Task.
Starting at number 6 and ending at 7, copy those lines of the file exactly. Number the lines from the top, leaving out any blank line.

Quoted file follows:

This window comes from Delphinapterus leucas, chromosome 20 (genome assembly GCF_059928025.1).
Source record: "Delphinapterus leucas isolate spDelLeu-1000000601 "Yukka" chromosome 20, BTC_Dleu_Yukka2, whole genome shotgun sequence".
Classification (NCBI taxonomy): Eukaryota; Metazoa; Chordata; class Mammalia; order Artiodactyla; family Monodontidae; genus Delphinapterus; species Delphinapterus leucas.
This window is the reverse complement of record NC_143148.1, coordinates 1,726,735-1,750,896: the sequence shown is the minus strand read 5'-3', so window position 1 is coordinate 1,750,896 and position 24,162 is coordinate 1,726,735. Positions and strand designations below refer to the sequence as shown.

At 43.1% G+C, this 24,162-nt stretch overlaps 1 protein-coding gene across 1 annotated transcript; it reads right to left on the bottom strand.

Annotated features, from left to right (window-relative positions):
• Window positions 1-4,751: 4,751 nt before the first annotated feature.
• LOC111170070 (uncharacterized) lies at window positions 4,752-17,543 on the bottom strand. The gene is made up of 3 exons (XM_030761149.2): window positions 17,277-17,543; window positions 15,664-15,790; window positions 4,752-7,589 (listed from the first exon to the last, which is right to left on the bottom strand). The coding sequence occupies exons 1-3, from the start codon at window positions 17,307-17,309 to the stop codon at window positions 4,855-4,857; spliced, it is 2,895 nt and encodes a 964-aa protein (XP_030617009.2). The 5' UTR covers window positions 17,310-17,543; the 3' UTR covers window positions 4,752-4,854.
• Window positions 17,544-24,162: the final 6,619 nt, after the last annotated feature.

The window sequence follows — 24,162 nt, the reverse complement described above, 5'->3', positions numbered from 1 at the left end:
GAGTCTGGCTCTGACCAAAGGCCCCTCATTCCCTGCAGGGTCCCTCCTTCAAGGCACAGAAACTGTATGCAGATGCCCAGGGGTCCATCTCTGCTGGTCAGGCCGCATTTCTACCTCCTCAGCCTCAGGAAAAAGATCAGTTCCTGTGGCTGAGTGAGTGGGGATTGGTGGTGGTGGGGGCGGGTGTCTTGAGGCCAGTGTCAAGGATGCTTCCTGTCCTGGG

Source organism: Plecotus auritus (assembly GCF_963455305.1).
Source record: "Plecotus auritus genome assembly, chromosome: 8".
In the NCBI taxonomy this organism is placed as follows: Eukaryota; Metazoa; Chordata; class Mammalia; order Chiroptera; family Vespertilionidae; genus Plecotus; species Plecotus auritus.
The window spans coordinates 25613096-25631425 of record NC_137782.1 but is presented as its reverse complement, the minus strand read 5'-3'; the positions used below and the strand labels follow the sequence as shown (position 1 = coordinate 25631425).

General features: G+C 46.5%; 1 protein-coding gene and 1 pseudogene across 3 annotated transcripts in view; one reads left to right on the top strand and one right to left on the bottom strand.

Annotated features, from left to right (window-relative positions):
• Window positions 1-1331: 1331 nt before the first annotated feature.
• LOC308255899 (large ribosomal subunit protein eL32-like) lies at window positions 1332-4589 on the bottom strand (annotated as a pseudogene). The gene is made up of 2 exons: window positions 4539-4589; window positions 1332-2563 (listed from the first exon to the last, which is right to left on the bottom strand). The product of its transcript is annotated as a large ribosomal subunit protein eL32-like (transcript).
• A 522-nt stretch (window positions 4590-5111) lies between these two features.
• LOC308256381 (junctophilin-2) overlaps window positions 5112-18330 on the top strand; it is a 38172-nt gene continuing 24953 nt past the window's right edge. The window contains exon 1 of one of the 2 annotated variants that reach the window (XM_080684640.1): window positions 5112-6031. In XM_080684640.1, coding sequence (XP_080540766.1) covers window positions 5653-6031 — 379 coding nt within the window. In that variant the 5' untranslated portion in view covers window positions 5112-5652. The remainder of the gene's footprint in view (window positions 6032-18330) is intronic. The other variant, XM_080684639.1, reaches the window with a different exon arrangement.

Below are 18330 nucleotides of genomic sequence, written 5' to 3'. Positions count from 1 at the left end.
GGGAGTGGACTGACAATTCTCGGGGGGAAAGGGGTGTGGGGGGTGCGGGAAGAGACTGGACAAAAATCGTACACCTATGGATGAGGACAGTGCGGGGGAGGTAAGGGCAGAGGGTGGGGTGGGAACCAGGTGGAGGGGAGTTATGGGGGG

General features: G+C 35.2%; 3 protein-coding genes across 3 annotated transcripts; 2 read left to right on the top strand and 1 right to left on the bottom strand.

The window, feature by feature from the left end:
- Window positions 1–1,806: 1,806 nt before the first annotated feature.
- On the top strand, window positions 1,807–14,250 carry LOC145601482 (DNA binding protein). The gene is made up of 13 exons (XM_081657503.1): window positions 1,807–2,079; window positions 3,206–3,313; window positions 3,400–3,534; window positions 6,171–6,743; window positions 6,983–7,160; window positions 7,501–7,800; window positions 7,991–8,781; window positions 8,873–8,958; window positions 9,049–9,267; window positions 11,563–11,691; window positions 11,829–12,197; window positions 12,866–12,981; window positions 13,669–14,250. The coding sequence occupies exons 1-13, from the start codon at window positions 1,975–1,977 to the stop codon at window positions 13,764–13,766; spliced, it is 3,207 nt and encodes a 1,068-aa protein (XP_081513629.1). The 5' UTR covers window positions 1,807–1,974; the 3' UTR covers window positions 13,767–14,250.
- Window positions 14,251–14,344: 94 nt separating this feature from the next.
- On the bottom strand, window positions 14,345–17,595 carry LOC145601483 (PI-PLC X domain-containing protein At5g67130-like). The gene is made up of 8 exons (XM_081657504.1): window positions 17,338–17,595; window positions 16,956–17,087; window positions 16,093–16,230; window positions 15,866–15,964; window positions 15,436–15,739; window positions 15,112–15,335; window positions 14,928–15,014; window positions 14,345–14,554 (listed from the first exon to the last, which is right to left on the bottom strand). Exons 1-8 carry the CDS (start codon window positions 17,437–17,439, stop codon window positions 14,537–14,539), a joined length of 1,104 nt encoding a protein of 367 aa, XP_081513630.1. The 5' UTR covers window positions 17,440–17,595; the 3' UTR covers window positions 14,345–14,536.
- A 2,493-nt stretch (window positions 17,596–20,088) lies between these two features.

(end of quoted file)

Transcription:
Annotated features, from left to right (window-relative positions):
• Window positions 1-4,751: 4,751 nt before the first annotated feature.